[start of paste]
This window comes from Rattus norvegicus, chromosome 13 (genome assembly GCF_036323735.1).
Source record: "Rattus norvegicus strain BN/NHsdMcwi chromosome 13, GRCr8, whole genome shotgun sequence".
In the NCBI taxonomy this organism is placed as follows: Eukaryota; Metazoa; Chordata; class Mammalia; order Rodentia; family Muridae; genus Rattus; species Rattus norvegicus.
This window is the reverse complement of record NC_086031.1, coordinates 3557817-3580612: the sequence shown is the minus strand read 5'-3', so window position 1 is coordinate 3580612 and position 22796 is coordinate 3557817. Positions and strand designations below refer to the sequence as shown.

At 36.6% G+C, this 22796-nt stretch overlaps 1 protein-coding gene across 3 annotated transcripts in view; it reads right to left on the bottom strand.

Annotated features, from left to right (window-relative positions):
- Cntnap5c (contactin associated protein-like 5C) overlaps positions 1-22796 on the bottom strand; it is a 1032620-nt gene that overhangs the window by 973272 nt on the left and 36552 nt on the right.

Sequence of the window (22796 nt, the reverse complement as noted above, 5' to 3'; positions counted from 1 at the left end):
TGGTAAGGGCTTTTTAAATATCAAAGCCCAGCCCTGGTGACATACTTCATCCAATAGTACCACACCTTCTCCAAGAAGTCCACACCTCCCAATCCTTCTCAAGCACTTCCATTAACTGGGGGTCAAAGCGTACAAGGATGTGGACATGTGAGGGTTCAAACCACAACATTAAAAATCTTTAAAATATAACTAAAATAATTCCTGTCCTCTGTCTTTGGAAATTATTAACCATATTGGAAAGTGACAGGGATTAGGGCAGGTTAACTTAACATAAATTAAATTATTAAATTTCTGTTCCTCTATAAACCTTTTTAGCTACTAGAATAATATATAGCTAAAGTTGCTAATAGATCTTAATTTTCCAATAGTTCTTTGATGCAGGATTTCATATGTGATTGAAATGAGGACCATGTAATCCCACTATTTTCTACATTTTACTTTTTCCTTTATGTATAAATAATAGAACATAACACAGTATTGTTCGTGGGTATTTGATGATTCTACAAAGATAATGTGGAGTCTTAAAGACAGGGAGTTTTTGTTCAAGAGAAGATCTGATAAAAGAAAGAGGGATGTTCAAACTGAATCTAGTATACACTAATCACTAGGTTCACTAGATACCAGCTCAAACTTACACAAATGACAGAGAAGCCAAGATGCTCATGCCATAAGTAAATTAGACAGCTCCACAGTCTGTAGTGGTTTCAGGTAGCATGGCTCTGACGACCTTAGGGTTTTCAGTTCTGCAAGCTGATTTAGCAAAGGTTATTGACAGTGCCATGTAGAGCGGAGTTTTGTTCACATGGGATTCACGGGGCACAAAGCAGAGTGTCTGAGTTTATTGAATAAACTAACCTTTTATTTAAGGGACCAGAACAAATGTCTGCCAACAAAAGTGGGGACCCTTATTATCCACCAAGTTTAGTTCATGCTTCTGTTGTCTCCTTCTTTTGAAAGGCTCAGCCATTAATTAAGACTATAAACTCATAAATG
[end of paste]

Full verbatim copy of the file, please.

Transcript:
This window comes from Rattus norvegicus, chromosome 13 (genome assembly GCF_036323735.1).
Source record: "Rattus norvegicus strain BN/NHsdMcwi chromosome 13, GRCr8, whole genome shotgun sequence".
In the NCBI taxonomy this organism is placed as follows: Eukaryota; Metazoa; Chordata; class Mammalia; order Rodentia; family Muridae; genus Rattus; species Rattus norvegicus.
This window is the reverse complement of record NC_086031.1, coordinates 3557817-3580612: the sequence shown is the minus strand read 5'-3', so window position 1 is coordinate 3580612 and position 22796 is coordinate 3557817. Positions and strand designations below refer to the sequence as shown.

At 36.6% G+C, this 22796-nt stretch overlaps 1 protein-coding gene across 3 annotated transcripts in view; it reads right to left on the bottom strand.

Annotated features, from left to right (window-relative positions):
- Cntnap5c (contactin associated protein-like 5C) overlaps positions 1-22796 on the bottom strand; it is a 1032620-nt gene that overhangs the window by 973272 nt on the left and 36552 nt on the right.

Sequence of the window (22796 nt, the reverse complement as noted above, 5' to 3'; positions counted from 1 at the left end):
TGGTAAGGGCTTTTTAAATATCAAAGCCCAGCCCTGGTGACATACTTCATCCAATAGTACCACACCTTCTCCAAGAAGTCCACACCTCCCAATCCTTCTCAAGCACTTCCATTAACTGGGGGTCAAAGCGTACAAGGATGTGGACATGTGAGGGTTCAAACCACAACATTAAAAATCTTTAAAATATAACTAAAATAATTCCTGTCCTCTGTCTTTGGAAATTATTAACCATATTGGAAAGTGACAGGGATTAGGGCAGGTTAACTTAACATAAATTAAATTATTAAATTTCTGTTCCTCTATAAACCTTTTTAGCTACTAGAATAATATATAGCTAAAGTTGCTAATAGATCTTAATTTTCCAATAGTTCTTTGATGCAGGATTTCATATGTGATTGAAATGAGGACCATGTAATCCCACTATTTTCTACATTTTACTTTTTCCTTTATGTATAAATAATAGAACATAACACAGTATTGTTCGTGGGTATTTGATGATTCTACAAAGATAATGTGGAGTCTTAAAGACAGGGAGTTTTTGTTCAAGAGAAGATCTGATAAAAGAAAGAGGGATGTTCAAACTGAATCTAGTATACACTAATCACTAGGTTCACTAGATACCAGCTCAAACTTACACAAATGACAGAGAAGCCAAGATGCTCATGCCATAAGTAAATTAGACAGCTCCACAGTCTGTAGTGGTTTCAGGTAGCATGGCTCTGACGACCTTAGGGTTTTCAGTTCTGCAAGCTGATTTAGCAAAGGTTATTGACAGTGCCATGTAGAGCGGAGTTTTGTTCACATGGGATTCACGGGGCACAAAGCAGAGTGTCTGAGTTTATTGAATAAACTAACCTTTTATTTAAGGGACCAGAACAAATGTCTGCCAACAAAAGTGGGGACCCTTATTATCCACCAAGTTTAGTTCATGCTTCTGTTGTCTCCTTCTTTTGAAAGGCTCAGCCATTAATTAAGACTATAAACTCATAAATG